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dc.contributor.authorVanadzina, Karina
dc.contributor.authorStreet, Sally
dc.contributor.authorHealy, Susan D.
dc.contributor.authorLaland, Kevin
dc.contributor.authorSheard, Catherine
dc.identifier.citationVanadzina , K , Street , S , Healy , S D , Laland , K & Sheard , C 2023 , ' Global drivers of variation in cup nest size in passerine birds ' , Journal of Animal Ecology , vol. 92 , no. 2 , 13815 , pp. 338-351 .
dc.identifier.otherPURE: 281417968
dc.identifier.otherPURE UUID: 64084838-b090-4cfd-8a01-5945c390caf1
dc.identifier.otherORCID: /0000-0002-2457-0900/work/120434308
dc.identifier.otherORCID: /0000-0002-8059-4480/work/120434384
dc.identifier.otherWOS: 000862975900001
dc.identifier.otherScopus: 85139056849
dc.descriptionFunding: Systematics Research Fund 2019 to KV. John Templeton Foundation (Grant Number(s): #60501; Grant recipient(s): Kevin N Laland).en
dc.description.abstract1. The size of a bird's nest can play a key role in ensuring reproductive success and is determined by a variety of factors. The primary function of the nest is to protect offspring from the environment and predators. Field studies in a number of passerine species have indicated that higher-latitude populations in colder habitats build larger nests with thicker walls compared to lower-latitude populations, but that these larger nests are more vulnerable to predation. Increases in nest size can also be driven by sexual selection, as nest size can act as a signal of parental quality and prompt differential investment in other aspects of care. It is unknown, however, how these microevolutionary patterns translate to a macroevolutionary scale. 2. Here, we investigate potential drivers of variation in the outer and inner volume of open cup nests using a large dataset of nest measurements from 1117 species of passerines breeding in a diverse range of environments. Our dataset is sourced primarily from the nest specimens at the Natural History Museum (UK), complemented with information from ornithological handbooks and online databases. 3. We use phylogenetic comparative methods to test long-standing hypotheses about potential macroevolutionary correlates of nest size, namely nest location, clutch size and variables relating to parental care, together with environmental and geographical factors such as temperature, rainfall, latitude and insularity. 4. After controlling for phylogeny and parental body size, we demonstrate that the outer volume of the nest is greater in colder climates, in island-dwelling species and in species that nest on cliffs or rocks. By contrast, the inner cup volume is associated solely with average clutch size, increasing with the number of chicks raised in the nest. We do not find evidence that nest size is related to the length of parental care for nestlings. 5. Our study reveals that the average temperature in the breeding range, along with several key life-history traits and proxies of predation threat, shapes the global interspecific variation in passerine cup nest size. We also showcase the utility of museum nest collections—a historically underused resource—for large-scale studies of trait evolution.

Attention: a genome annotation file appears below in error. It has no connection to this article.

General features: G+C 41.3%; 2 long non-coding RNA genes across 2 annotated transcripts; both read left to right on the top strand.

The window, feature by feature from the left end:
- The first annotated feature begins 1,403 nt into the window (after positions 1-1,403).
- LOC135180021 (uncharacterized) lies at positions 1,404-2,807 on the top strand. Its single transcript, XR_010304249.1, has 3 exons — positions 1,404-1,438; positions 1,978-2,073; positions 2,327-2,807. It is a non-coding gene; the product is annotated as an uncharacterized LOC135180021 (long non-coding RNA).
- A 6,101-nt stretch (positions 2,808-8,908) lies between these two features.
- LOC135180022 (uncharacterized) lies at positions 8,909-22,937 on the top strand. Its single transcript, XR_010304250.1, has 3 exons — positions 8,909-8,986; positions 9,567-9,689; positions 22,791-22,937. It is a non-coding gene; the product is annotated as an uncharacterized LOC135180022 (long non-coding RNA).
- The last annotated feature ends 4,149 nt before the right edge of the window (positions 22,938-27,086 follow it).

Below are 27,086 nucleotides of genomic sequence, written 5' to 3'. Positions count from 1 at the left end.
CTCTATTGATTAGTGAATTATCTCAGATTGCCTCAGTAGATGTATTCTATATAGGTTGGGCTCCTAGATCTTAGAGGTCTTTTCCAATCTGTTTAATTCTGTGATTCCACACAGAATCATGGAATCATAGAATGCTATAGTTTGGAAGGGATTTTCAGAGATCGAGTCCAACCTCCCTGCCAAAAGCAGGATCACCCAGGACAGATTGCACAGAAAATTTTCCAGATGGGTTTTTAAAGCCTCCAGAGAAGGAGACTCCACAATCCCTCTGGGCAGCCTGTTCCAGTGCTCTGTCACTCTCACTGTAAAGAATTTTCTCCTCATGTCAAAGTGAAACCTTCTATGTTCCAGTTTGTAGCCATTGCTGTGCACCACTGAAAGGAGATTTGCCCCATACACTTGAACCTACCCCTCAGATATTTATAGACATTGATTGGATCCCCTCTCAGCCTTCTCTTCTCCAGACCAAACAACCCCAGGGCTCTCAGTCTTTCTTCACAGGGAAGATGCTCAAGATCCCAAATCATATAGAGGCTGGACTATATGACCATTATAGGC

dc.relation.ispartofJournal of Animal Ecologyen
dc.rightsCopyright © 2022 The Authors. Journal of Animal Ecology published by John Wiley & Sons Ltd on behalf of British Ecological Society. This is an open access article under the terms of the Creative Commons Attribution License, which permits use, distribution and reproduction in any medium, provided the original work is properly cited.en
dc.subjectDifferential allocation hypothesisen
dc.subjectMuseum collectionsen
dc.subjectNest sizeen
dc.subjectParental investmenten
dc.subjectPasserine nestsen
dc.subjectPredation threaten
dc.subjectQH301 Biologyen
dc.subjectQL Zoologyen
dc.titleGlobal drivers of variation in cup nest size in passerine birdsen
dc.typeJournal articleen
dc.contributor.sponsorJohn Templeton Foundationen
dc.description.versionPublisher PDFen
dc.contributor.institutionUniversity of St Andrews. School of Biologyen
dc.contributor.institutionUniversity of St Andrews. Centre for Biological Diversityen
dc.contributor.institutionUniversity of St Andrews. Centre for Social Learning & Cognitive Evolutionen
dc.contributor.institutionUniversity of St Andrews. Institute of Behavioural and Neural Sciencesen
dc.contributor.institutionUniversity of St Andrews. Scottish Oceans Instituteen
dc.description.statusPeer revieweden

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